Selecting [ Yes ] and pressing Enter will allow running Linux software on FreeBSD. The install will proceed to add the appropriate packages for Linux compatibility.

If installing by FTP, the machine will need to be connected to the Internet. Sometimes a remote ftp site will not have all the distributions like the Linux binary compatibility. This can be installed later if necessary.

2.9.10 Mouse Settings

This option will allow you to cut and paste text in the console and user programs with a 3-button mouse. If using a 2-button mouse, refer to manual page, moused(8), after installation for details on emulating the 3-button style. This example depicts a non-USB mouse.

                          User Confirmation Requested 
             Does this system have a non-USB mouse attached to it?
                                [ Yes ]   No

Select [ Yes ] for a non-USB mouse or [ No ] for a USB mouse and press Enter.

Figure 2-45. Select Mouse Protocol Type

Use the arrow keys to select Type and press Enter

Figure 2-46. Set Mouse Protocol

The mouse used in this example is a PS/2 type, so the default Auto was appropriate. To change protocol, use the arrow keys to select another option. Ensure that [ OK ] is highlighted and press Enter to exit this menu.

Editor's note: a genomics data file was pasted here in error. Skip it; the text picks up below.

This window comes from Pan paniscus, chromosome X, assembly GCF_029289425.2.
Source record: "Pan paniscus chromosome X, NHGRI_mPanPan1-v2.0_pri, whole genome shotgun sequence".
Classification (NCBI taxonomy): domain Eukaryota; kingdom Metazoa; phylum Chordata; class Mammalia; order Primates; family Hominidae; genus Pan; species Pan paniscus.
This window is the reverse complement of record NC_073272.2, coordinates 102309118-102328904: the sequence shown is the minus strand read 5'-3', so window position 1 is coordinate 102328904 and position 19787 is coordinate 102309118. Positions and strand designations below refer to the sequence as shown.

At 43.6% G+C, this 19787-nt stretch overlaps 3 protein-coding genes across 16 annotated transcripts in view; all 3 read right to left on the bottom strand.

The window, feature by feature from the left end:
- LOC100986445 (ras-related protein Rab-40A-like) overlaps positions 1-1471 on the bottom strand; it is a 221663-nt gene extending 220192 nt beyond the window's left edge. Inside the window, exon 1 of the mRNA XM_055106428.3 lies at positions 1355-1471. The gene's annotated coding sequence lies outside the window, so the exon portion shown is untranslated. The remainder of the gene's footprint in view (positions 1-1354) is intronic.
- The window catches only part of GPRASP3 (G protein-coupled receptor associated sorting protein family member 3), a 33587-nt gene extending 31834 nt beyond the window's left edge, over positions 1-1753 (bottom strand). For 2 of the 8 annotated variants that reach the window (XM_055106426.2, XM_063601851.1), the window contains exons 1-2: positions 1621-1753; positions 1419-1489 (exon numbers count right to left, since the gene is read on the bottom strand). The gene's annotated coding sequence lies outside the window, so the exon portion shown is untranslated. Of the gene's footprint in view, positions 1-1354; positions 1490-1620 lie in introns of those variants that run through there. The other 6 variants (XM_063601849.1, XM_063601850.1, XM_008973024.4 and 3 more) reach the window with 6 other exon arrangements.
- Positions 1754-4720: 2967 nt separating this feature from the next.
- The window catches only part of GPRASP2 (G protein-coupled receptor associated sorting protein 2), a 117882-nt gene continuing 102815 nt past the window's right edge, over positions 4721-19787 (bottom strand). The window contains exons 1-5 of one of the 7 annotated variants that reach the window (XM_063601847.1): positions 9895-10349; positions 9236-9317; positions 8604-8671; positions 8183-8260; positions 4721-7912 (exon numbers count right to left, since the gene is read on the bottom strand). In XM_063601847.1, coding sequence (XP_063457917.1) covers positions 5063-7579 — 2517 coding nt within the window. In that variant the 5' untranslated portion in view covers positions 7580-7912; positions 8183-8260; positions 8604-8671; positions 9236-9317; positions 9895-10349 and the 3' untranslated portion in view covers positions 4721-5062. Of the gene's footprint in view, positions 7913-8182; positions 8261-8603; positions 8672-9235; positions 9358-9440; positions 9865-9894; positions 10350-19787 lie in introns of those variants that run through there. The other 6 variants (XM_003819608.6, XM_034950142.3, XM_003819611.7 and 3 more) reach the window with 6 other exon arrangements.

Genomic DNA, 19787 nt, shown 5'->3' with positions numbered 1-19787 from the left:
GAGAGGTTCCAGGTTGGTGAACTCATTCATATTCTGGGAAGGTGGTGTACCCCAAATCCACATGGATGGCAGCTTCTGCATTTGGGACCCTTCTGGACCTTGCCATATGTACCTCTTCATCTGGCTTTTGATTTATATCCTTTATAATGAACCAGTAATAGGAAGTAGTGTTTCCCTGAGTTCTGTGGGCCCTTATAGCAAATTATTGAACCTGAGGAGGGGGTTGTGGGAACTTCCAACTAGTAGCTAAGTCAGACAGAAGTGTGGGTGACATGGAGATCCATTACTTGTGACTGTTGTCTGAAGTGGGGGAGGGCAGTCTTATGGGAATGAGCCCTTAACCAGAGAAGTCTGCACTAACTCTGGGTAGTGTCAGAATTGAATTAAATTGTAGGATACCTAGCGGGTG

Figure 2-47. Configure Mouse Port

Use the arrow keys to select Port and press Enter.

Figure 2-48. Setting The Mouse Port

This system had a PS/2 mouse, so the default PS/2 was appropriate. To change the port, use the arrow keys and then press Enter.

Figure 2-49. Enable The Mouse Daemon

Last, the mouse daemon is enabled and tested.

Figure 2-50. Test The Mouse Daemon

The cursor moved around the screen so the mouse daemon is running:

Select [ Yes ] to return to the previous menu then select Exit with the arrow keys and press Enter to return to continue with the post-installation configuration.

2.9.11 Configure X-Server

In order to use a graphical user interface such as KDE, GNOME, or others, the X server will need to be configured.

To see whether your video card is supported, check the XFree86 web site. If your video card is only supported under XFree86 4.x, refer to Chapter 5 for installation and configuration.

                          User Confirmation Requested 
            Would you like to configure your X server at this time?
                                [ Yes ]   No